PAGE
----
Preacher Belts ‘Em Out for the Lord


The pastor--tall and dapper in a double-breasted white suit--stands before his flock and intones, “Praise the Lord . . . are you all as nervous as I am?”

Not your usual message from the pulpit, but the Rev. Cheviene Jones is no ordinary preacher. He’s here this Sunday afternoon at Bethel AME Church in South-Central to sing and dance. In the name of the Lord, of course.

The congregation is accustomed to hearing its pastor talk to them about many things--the importance of approaching life with a plan, why talent must go hand in hand with discipline, the issue of friendship in the context of O.J. Simpson and Al Cowlings.

But this is not a church service. It is a concert. The pastor, who was once a professional musician, is performing to raise money for the church and its people projects.


It’s standing room only, not an empty seat among 800.

“Sing, shout, clap, stomp, praise the Lord as you see fit,” entreats program co-chair Clarence Bush, one of the warm-up acts. He needn’t have urged.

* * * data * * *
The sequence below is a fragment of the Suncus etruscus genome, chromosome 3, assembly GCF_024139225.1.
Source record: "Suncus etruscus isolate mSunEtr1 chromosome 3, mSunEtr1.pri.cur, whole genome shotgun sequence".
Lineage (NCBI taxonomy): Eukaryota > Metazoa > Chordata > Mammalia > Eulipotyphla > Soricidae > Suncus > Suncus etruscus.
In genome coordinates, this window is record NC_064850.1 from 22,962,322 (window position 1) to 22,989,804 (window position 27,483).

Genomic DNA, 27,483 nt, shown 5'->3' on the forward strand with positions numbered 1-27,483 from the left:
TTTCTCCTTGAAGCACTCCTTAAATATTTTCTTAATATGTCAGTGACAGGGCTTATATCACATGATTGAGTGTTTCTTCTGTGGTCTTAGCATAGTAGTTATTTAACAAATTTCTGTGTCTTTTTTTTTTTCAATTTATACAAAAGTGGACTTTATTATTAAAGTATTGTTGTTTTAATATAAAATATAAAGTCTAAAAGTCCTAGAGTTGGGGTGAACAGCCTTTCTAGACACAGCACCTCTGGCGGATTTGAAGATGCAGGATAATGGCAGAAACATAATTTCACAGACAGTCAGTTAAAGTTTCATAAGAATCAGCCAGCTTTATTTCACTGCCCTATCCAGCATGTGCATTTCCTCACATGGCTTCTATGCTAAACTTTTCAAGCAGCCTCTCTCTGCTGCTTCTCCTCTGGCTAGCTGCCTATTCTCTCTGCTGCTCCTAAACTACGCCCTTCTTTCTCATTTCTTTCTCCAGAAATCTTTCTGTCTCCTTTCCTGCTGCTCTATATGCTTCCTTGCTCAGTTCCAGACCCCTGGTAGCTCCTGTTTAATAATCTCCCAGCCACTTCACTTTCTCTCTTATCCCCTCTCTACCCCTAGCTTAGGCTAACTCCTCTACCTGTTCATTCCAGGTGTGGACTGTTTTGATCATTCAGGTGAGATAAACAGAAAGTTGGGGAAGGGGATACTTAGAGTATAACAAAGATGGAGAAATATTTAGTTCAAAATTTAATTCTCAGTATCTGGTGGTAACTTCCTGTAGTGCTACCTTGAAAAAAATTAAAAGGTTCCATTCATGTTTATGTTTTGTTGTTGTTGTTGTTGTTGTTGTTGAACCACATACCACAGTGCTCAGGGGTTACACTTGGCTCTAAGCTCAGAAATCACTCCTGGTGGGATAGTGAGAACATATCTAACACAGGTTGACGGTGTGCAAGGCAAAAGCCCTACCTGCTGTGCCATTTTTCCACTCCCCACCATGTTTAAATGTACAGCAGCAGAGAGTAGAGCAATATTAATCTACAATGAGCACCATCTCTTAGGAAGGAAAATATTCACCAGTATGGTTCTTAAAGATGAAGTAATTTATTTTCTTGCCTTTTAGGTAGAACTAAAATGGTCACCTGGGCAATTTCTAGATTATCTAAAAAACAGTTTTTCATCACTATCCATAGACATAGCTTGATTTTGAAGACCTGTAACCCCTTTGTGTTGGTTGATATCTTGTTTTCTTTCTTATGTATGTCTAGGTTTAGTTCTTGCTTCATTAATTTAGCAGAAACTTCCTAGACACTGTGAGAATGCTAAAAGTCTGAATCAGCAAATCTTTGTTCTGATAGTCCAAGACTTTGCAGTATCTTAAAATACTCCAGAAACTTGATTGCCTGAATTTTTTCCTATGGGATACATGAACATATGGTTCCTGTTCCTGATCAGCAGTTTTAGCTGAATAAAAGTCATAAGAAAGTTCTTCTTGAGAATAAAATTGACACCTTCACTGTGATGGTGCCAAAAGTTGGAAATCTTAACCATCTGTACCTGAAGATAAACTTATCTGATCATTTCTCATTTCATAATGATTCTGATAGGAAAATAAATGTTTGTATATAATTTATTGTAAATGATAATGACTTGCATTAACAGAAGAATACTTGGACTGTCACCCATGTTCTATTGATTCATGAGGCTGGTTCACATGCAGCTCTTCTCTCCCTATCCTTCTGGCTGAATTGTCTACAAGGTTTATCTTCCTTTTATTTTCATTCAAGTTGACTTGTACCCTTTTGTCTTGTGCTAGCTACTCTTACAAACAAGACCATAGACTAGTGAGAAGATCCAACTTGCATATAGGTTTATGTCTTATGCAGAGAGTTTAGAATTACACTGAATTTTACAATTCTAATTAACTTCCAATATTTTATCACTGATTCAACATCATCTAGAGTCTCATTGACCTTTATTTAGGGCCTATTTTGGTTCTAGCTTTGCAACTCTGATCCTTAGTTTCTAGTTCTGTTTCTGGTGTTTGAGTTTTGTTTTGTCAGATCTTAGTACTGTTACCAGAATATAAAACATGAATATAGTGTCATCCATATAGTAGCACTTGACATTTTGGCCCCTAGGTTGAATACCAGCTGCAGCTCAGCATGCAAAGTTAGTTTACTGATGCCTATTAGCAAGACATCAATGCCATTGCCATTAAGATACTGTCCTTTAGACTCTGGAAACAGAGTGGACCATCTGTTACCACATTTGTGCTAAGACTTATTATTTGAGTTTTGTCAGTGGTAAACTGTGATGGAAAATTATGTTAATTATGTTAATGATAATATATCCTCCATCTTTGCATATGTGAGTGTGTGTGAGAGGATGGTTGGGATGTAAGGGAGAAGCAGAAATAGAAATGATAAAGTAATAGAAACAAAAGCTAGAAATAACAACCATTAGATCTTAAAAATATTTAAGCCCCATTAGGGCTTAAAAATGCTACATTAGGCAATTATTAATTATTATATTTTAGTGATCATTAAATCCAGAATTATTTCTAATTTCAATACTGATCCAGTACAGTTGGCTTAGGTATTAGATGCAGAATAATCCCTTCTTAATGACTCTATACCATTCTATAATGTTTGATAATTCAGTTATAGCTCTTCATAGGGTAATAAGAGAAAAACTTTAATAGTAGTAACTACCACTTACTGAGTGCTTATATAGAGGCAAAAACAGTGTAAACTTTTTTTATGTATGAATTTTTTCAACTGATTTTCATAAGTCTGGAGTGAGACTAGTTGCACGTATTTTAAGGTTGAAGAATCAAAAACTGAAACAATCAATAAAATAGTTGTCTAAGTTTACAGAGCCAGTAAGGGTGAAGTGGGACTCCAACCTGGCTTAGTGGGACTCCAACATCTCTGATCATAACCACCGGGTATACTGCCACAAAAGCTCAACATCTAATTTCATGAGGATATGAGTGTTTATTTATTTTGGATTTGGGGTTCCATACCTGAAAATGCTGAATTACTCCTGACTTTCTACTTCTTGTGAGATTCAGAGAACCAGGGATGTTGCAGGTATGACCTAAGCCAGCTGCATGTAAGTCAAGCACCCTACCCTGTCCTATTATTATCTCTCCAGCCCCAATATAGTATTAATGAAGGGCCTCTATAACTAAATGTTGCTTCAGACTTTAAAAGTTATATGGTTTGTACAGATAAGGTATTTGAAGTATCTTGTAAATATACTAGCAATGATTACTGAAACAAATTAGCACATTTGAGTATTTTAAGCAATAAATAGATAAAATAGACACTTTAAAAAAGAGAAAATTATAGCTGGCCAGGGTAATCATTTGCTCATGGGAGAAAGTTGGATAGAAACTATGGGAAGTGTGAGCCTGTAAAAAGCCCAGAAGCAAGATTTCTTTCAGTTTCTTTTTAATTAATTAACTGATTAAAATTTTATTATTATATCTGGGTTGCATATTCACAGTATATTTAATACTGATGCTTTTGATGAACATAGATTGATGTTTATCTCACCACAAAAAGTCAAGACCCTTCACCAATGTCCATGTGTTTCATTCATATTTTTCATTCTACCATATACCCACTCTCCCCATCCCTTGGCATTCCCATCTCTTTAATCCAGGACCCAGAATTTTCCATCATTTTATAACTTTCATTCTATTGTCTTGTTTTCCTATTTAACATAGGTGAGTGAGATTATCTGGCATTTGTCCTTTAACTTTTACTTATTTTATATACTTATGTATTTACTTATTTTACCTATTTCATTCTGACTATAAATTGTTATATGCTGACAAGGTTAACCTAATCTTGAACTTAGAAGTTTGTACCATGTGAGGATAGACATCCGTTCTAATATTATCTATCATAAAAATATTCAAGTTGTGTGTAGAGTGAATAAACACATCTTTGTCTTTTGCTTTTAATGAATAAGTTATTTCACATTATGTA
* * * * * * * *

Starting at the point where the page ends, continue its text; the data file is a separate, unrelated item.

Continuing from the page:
The pastor, it can safely be said, has charisma. He wows them with “The Lord’s Prayer,” delivered in a voice that flirts with tenor, bass and baritone over a range of two-plus octaves, building to a booming “Amen.”

To thunderous applause, he sings “Sometimes I Feel Like a Motherless Child.” He brings some to their feet with “The Savior Lives in You,” which, he notes, is “the gospel according to Jones.”


He’s really warming up now, dancing in place, high-kicking, clapping. “Is everything all right?” It is. “Praise the Lord.”

Jones, 52, is no stranger to show business. He used to be in it. Indeed, he once played bass guitar on the Playboy Club circuit. Then, in 1974, a messenger appeared to him in winged helmet and beckoned him to serve God.

Jones answered: “No way, no way.”

About six months later, he heard the Lord’s voice. The message was ominous, Jones recalls: “If I didn’t preach, he had no reason to keep me here.”